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Amazon dives into sports streaming battle with first Australian rights

“We think that a large portion of [subscribers] are going to be interested and watch it and we think that there’s customers out there who haven’t yet discovered Prime Video and this might be the thing that gets them to sign up.”

The deal includes all swimming trials for the Tokyo 2021 Olympics and Paralympics and qualifying events for the 2022 FINA World Swimming Championships and the 2022 Birmingham Commonwealth Games.

Amazon Prime Video does not break out its local figures but estimates from Telsyte last August indicate the streaming service has nearly 2 million subscribers. It has accumulated that audience by selling packages between $6.99 a month and $59 a year. The new arrangement, which will come at no additional cost for users, signals a highly targeted push for Australian subscribers. Users will be notified in the app when events are live and replay features.

Amazon Prime Video has not signed a local broadcast deal for live sport to date but it has run sports-related documentaries such as The Test and soon-to-launch AFL series Making Their Mark.

Its foray into live sport could have significant ramifications for the industry and broadcast rights negotiations, which have typically been split between a free-to-air broadcaster and a subscription service.

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Telstra pioneered live streaming of sport in Australia before rival telco Optus launched an online streaming product centred on English Premier League coverage in 2016. Foxtel (which owns Fox Sports) built its own streaming platform Kayo Sports in 2019 and Nine Entertainment Co’s streaming service Stan announced late last year it would expand its product to facilitate live sport. Nine is also the owner of this masthead. The sports streaming market changed again on when Telstra this week announced it would paying for the rights to the NRL, AFL and netball and give its customers access to Kayo Sports.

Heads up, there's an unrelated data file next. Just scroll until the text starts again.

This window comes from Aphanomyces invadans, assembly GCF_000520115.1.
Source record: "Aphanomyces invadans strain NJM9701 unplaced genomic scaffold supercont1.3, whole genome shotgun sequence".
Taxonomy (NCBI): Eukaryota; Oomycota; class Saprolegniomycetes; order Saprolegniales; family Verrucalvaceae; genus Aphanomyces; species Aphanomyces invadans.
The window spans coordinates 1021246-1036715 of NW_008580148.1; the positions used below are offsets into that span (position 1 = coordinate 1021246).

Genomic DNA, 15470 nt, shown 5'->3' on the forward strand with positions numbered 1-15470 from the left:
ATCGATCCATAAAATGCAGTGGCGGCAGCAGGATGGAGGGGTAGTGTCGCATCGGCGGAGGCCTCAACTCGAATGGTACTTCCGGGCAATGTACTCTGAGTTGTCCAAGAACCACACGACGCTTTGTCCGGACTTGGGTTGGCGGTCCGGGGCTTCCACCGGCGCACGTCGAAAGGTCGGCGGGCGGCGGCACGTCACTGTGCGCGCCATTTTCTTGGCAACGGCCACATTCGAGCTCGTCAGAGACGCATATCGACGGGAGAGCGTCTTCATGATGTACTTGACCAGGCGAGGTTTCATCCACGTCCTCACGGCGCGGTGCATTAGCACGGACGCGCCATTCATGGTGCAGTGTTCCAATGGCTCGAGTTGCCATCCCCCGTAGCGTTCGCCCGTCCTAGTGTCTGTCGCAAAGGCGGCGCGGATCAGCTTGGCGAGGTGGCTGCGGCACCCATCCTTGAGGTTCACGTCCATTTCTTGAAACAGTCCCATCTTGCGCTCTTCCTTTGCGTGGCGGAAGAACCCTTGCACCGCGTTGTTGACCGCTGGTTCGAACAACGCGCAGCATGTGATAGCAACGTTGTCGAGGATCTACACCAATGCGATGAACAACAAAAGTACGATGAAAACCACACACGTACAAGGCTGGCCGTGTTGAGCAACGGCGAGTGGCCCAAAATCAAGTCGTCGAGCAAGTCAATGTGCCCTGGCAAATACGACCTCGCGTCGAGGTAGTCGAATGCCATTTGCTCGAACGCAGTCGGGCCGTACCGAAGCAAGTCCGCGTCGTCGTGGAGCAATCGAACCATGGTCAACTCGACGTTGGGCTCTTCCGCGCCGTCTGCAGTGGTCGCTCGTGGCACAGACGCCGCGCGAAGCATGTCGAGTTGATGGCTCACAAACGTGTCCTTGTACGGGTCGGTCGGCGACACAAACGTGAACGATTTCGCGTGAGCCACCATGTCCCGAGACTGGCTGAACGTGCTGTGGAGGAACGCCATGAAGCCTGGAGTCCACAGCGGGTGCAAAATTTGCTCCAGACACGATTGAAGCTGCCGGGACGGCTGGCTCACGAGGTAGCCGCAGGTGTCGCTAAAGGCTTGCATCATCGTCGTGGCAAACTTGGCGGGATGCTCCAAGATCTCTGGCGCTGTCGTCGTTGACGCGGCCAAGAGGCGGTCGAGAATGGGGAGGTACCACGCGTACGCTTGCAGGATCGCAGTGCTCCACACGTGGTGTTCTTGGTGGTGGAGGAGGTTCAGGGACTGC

The proliferation of these services has allowed second and third tier sports to think more carefully about the best place to broadcast games and events. Increased competition also prompted the launch of a “freemium model” for Kayo Sports to help smaller sports gain a large amount of reach.

Swimming Australia president Kieren Perkins said the deal was the beginning of a long-term partnership with Amazon.

“One of the things that Amazon Prime Video gives us is a global audience,” Mr Perkins said. ”We know the quality of the sports production that Prime Video does is best in class and to present our product that way and to give our athletes that stage…is extraordinary.“

“There is also a commercial benefit which will help us grow our sport and deliver more broadly around participation and growth. I’m extremely confident that not only will we prove that this is a great media for us to be able to promote our product but…we’re going to have a long-term relationship that’ll develop well beyond streaming live events.”

The deal with Swimming Australia adds to Amazon Prime Video’s international live sports coverage such its global NFL rights, ATP Tennis, US Open and the English Premier League in Britain.

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